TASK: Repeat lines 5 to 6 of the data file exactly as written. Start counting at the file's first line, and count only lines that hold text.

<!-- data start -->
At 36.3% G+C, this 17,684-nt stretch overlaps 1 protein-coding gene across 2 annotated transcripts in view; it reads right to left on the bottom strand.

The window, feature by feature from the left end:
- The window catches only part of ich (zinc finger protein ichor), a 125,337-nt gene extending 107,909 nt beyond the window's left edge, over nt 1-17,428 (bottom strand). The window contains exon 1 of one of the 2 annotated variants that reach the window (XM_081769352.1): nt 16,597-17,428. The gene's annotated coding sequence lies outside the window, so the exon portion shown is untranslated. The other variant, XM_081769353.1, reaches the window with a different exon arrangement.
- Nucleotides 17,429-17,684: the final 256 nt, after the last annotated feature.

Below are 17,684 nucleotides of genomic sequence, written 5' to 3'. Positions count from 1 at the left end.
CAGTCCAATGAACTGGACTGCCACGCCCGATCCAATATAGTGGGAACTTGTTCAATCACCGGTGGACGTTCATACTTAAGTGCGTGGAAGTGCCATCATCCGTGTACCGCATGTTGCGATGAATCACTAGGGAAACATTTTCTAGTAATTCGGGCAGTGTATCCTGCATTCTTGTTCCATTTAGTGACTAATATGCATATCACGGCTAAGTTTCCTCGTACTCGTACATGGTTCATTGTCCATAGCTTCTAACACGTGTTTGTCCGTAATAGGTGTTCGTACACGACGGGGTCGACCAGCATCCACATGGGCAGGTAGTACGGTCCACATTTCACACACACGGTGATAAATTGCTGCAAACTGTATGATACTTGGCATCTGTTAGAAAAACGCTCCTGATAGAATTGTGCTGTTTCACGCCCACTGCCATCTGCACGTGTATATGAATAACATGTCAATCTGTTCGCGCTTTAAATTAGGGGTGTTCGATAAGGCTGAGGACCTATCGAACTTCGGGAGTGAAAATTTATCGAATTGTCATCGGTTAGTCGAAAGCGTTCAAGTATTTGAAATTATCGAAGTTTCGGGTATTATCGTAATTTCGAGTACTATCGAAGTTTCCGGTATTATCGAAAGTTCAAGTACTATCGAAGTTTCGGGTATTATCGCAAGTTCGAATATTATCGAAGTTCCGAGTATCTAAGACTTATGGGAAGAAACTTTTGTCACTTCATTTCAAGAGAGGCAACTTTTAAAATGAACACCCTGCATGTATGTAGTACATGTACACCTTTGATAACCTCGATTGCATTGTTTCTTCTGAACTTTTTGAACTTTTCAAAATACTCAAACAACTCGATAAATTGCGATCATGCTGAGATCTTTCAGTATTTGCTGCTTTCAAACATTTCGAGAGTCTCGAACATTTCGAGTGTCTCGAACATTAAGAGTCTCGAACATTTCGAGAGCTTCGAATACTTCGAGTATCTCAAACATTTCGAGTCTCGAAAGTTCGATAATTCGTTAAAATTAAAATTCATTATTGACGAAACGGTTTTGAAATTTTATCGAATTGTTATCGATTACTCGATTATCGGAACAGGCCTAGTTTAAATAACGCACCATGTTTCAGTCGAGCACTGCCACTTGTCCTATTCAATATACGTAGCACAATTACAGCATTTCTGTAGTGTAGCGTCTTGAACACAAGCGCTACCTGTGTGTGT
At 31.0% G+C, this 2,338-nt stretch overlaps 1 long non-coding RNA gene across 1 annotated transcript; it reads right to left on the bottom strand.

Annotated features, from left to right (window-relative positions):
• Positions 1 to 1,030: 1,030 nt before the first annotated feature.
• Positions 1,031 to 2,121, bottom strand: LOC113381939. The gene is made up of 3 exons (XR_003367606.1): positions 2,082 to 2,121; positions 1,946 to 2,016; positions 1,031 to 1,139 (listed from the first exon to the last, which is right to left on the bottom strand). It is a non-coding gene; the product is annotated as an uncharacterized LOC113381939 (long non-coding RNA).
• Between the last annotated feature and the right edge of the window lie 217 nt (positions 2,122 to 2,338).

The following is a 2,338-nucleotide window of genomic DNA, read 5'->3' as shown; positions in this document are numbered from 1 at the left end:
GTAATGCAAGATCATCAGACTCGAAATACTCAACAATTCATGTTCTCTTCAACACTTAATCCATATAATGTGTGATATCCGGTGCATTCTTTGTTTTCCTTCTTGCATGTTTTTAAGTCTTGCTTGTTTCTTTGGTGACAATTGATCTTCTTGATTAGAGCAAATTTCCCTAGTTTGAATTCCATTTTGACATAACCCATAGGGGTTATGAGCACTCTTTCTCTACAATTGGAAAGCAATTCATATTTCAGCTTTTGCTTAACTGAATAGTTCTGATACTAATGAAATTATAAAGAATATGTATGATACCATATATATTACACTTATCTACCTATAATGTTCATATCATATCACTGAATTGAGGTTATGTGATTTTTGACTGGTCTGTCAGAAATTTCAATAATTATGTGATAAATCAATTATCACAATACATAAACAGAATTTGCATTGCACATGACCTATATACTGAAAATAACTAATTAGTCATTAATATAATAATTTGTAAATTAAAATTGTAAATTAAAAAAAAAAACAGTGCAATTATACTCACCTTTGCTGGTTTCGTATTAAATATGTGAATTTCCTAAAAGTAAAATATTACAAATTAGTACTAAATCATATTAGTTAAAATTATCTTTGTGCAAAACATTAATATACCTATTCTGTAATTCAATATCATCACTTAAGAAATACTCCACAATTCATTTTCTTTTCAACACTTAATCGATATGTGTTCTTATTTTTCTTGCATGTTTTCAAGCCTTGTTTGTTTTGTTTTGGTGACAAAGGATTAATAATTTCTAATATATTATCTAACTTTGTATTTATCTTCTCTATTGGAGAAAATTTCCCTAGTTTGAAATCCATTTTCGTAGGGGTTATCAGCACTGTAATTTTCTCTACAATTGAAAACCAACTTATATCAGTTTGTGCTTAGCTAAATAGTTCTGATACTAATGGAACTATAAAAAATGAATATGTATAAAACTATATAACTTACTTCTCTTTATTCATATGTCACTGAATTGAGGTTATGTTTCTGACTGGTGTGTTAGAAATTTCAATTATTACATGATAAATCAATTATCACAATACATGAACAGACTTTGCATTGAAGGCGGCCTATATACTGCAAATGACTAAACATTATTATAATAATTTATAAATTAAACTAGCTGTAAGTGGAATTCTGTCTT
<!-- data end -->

Below are 17,684 nucleotides of genomic sequence, written 5' to 3'. Positions count from 1 at the left end.
CAGTCCAATGAACTGGACTGCCACGCCCGATCCAATATAGTGGGAACTTGTTCAATCACCGGTGGACGTTCATACTTAAGTGCGTGGAAGTGCCATCATCCGTGTACCGCATGTTGCGATGAATCACTAGGGAAACATTTTCTAGTAATTCGGGCAGTGTATCCTGCATTCTTGTTCCATTTAGTGACTAATATGCATATCACGGCTAAGTTTCCTCGTACTCGTACATGGTTCATTGTCCATAGCTTCTAACACGTGTTTGTCCGTAATAGGTGTTCGTACACGACGGGGTCGACCAGCATCCACATGGGCAGGTAGTACGGTCCACATTTCACACACACGGTGATAAATTGCTGCAAACTGTATGATACTTGGCATCTGTTAGAAAAACGCTCCTGATAGAATTGTGCTGTTTCACGCCCACTGCCATCTGCACGTGTATATGAATAACATGTCAATCTGTTCGCGCTTTAAATTAGGGGTGTTCGATAAGGCTGAGGACCTATCGAACTTCGGGAGTGAAAATTTATCGAATTGTCATCGGTTAGTCGAAAGCGTTCAAGTATTTGAAATTATCGAAGTTTCGGGTATTATCGTAATTTCGAGTACTATCGAAGTTTCCGGTATTATCGAAAGTTCAAGTACTATCGAAGTTTCGGGTATTATCGCAAGTTCGAATATTATCGAAGTTCCGAGTATCTAAGACTTATGGGAAGAAACTTTTGTCACTTCATTTCAAGAGAGGCAACTTTTAAAATGAACACCCTGCATGTATGTAGTACATGTACACCTTTGATAACCTCGATTGCATTGTTTCTTCTGAACTTTTTGAACTTTTCAAAATACTCAAACAACTCGATAAATTGCGATCATGCTGAGATCTTTCAGTATTTGCTGCTTTCAAACATTTCGAGAGTCTCGAACATTTCGAGTGTCTCGAACATTAAGAGTCTCGAACATTTCGAGAGCTTCGAATACTTCGAGTATCTCAAACATTTCGAGTCTCGAAAGTTCGATAATTCGTTAAAATTAAAATTCATTATTGACGAAACGGTTTTGAAATTTTATCGAATTGTTATCGATTACTCGATTATCGGAACAGGCCTAGTTTAAATAACGCACCATGTTTCAGTCGAGCACTGCCACTTGTCCTATTCAATATACGTAGCACAATTACAGCATTTCTGTAGTGTAGCGTCTTGAACACAAGCGCTACCTGTGTGTGT